This sketch shot shows you how little light there was to work with. The low angle would allow me to use the ceiling lighting fixture as a background, as long as I could get the exposure under control. With these settings I nearly did, but the long exposure time made for a blurry mess.
|1/15 of a second, F 4.0, ISO 3200.|
My three Citizen Subjects were identified by my editor, and of the three, I chose this one for a shot made inside of the theater. I knew that I had two exposure planes to contend with: the ceiling mounted wall fixture and my subject's face. It's easier to establish the proper background exposure first, and then adjust the flash output to properly light the subject. You can see in this sketch shot how the shot would look without any flash.
I gave my subject one of the three small prop American flags I brought for my subjects to hold. It turns out that everyone was given a flag, which explains why my subject is holding two. Final exposure was 1/15 of a second, F 4.0, ISO 3200. I bounced a Fuji EF-42 in the manual mode off of the wall to my left. I don't remember what the output was, but I suspect it was 1/8 power. The color shifted somewhat due to the golden paint given to the walls, but the final result is certainly acceptable. The exposure adjustments made in post production coupled with the three f-stop exposure adjustment are probably to blame for the exposure variations.
Butterfly Lighting: This image was the most pleasing of the dozens I made, probably because of the expression and the Butterfly Lighting Pattern. Notice that she's facing into the light. You can see the highlight on the plane of the face, and the slight shadow created on the left side of her face. Big catchlights, great smile, what's not to like?
This shot shows my subject looking at her Certificate of Naturalization. I submit this photo as an alternative to the "flag" photo because it was presented along with the photo at the top of the post, there might be too much flag and not enough variety.
SB-80 To The Rescue: While fumbling in the darkness of the auditorium, I remembered that the SB-80 in my bag had a Modeling Light Feature. By pressing a button on the back of the speedlight, you have a relatively bright flashlight to help me find my way around in the dark. It's funny because I thought about including a small flashlight, but concluded I wouldn't need it. Dumb, dumb, dumb.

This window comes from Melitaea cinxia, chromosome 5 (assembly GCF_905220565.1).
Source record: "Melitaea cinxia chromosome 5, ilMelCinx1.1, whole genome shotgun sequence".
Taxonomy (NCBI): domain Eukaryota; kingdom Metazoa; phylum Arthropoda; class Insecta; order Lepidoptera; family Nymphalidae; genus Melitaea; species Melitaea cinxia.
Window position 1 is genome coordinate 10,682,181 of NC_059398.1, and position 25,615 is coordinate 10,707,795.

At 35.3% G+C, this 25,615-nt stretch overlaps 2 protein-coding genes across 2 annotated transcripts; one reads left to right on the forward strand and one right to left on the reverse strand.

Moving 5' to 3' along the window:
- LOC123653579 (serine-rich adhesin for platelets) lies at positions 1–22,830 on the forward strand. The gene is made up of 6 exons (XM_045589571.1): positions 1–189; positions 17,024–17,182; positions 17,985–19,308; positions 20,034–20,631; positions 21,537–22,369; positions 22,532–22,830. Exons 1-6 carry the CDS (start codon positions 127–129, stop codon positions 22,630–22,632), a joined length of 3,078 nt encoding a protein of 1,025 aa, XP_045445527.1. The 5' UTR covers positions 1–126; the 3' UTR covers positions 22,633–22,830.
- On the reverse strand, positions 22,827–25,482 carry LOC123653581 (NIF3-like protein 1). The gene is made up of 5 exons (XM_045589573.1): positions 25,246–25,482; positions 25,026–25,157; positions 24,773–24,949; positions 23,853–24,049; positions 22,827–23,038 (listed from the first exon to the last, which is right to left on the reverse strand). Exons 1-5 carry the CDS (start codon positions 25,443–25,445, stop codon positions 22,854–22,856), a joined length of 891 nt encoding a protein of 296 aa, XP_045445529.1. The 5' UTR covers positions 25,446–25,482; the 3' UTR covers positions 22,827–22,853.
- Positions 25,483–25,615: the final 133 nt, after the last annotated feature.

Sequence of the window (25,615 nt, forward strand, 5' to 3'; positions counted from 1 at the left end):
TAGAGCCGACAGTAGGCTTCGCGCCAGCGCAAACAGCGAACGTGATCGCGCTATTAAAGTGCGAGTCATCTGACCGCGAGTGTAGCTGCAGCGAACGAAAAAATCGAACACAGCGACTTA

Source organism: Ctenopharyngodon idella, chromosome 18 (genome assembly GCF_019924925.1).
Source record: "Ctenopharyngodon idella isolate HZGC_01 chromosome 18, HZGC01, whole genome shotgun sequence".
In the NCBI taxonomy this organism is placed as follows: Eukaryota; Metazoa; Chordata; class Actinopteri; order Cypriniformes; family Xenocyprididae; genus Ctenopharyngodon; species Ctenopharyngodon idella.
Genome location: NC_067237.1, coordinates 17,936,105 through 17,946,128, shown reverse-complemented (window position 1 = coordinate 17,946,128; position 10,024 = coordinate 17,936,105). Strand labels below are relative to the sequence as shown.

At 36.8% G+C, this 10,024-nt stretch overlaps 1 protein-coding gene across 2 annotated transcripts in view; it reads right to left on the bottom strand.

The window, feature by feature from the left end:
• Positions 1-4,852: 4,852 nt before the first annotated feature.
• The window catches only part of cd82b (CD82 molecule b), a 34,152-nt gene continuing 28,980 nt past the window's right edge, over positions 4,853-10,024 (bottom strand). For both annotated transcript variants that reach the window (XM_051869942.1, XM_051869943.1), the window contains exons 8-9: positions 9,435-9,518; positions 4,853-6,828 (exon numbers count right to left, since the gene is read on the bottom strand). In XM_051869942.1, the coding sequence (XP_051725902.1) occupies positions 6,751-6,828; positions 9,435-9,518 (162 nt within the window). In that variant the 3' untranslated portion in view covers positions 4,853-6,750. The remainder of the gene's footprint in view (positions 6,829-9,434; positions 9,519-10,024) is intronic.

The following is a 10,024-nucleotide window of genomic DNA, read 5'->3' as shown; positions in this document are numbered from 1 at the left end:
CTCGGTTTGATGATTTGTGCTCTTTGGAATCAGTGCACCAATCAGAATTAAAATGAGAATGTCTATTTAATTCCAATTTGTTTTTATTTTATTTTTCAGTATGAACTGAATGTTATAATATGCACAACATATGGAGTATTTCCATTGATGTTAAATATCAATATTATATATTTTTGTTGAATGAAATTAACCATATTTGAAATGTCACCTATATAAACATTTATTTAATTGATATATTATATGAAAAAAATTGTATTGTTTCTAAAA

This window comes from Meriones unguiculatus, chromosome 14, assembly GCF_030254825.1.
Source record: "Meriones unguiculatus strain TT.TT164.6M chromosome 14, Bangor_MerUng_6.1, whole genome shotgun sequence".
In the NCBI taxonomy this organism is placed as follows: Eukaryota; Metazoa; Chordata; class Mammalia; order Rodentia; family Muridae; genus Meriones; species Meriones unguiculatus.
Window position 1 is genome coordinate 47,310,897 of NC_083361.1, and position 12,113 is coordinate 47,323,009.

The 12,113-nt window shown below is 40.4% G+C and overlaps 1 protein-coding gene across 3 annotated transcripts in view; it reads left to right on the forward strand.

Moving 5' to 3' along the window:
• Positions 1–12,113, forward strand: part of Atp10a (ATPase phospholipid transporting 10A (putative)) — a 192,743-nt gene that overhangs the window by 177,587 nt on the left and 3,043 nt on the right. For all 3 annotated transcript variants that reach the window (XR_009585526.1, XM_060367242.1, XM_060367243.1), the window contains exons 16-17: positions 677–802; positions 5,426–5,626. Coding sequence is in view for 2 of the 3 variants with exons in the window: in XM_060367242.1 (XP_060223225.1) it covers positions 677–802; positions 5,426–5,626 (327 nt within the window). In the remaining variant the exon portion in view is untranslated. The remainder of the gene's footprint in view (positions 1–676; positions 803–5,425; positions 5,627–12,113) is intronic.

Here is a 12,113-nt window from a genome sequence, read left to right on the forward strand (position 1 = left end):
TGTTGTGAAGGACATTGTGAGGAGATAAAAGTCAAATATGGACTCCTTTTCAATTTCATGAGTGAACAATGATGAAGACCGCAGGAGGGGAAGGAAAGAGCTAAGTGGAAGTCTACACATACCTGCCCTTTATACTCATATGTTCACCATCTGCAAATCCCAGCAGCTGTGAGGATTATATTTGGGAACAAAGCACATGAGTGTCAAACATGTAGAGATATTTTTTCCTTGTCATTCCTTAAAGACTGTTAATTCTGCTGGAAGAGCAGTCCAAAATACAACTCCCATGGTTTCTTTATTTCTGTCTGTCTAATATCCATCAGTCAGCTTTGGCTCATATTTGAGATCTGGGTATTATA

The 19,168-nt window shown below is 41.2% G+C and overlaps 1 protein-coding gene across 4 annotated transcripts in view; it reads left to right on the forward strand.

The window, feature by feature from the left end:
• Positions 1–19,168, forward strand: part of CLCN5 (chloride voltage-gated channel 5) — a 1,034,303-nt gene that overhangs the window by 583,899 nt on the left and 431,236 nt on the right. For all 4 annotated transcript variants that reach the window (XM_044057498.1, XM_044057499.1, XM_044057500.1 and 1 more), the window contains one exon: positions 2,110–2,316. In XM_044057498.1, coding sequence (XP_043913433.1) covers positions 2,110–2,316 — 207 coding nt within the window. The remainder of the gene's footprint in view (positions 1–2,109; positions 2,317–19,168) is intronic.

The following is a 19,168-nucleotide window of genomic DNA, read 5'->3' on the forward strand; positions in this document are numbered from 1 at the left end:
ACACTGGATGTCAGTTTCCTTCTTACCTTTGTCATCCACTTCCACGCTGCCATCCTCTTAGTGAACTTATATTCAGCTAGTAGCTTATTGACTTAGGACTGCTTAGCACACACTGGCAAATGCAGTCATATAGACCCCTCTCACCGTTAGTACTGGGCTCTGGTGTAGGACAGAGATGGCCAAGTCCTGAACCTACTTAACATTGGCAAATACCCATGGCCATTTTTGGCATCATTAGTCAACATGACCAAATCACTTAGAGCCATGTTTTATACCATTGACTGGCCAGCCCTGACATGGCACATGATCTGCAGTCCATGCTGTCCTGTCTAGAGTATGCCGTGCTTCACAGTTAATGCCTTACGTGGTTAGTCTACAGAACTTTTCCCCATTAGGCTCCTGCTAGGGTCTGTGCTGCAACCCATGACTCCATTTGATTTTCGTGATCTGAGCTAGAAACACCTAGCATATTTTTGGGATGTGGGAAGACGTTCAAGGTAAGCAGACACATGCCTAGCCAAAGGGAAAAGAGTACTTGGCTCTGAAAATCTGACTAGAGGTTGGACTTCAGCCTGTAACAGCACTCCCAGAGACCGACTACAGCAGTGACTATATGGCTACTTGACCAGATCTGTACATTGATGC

I found out that the Modeling Light feature doesn't work when the speedlight is in the Optical Slave (SU-4) mode. Since the SB-80 was already in the slave mode, the modeling light didn't work immediately. It took a few moments to set everything back to "normal" for it to work. Come to think of it, the little pictograph does suggest that the feature doesn't work when the "squiggly arrow mode", the symbol used to represent the optical slave setting is active.
Oh! So that's what it means!
The Lobby Shot: This shot was made because my second subject couldn't be photographed in the theater itself because she was seated where there was no way to supplement the existing lighting without annoying the entire audience. She was, however, extensively quoted in the article, so a shot was definitely needed. And while I was prepared the photograph my subjects outside, the view from within was too beautiful to pass up. So I made a quick base exposure, and went about finding my subject, which in a crowd this large was no easy task.
paper plate. This first exposure was probable around 1/4 power, and as you can see, way over exposed.
By dropping the output to 1/128, I was now in the ball park. I re-positioned my subject in the middle of the lobby, directly in front of the green and gold backdrop.
I like the rendering of the flash tones. I combined a 1/4 CTO with a White Balance setting of 6700K, which appears to have warmed the image just a bit.